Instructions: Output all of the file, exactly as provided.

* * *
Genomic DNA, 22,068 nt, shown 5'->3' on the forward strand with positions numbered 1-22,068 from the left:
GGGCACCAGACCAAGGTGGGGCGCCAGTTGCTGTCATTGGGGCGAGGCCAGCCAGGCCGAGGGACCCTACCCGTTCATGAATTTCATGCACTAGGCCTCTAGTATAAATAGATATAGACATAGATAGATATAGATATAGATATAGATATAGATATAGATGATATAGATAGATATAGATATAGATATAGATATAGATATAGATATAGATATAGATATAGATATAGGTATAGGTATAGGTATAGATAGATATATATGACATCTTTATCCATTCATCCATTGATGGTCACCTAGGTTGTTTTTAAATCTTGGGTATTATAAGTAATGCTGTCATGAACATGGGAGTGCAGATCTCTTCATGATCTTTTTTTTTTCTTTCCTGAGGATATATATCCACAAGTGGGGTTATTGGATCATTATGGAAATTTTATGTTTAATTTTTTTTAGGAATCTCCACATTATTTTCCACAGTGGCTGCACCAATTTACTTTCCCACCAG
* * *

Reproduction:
Genomic DNA, 22,068 nt, shown 5'->3' on the forward strand with positions numbered 1-22,068 from the left:
GGGCACCAGACCAAGGTGGGGCGCCAGTTGCTGTCATTGGGGCGAGGCCAGCCAGGCCGAGGGACCCTACCCGTTCATGAATTTCATGCACTAGGCCTCTAGTATAAATAGATATAGACATAGATAGATATAGATATAGATATAGATATAGATATAGATGATATAGATAGATATAGATATAGATATAGATATAGATATAGATATAGATATAGATATAGATATAGGTATAGGTATAGGTATAGATAGATATATATGACATCTTTATCCATTCATCCATTGATGGTCACCTAGGTTGTTTTTAAATCTTGGGTATTATAAGTAATGCTGTCATGAACATGGGAGTGCAGATCTCTTCATGATCTTTTTTTTTTCTTTCCTGAGGATATATATCCACAAGTGGGGTTATTGGATCATTATGGAAATTTTATGTTTAATTTTTTTTAGGAATCTCCACATTATTTTCCACAGTGGCTGCACCAATTTACTTTCCCACCAG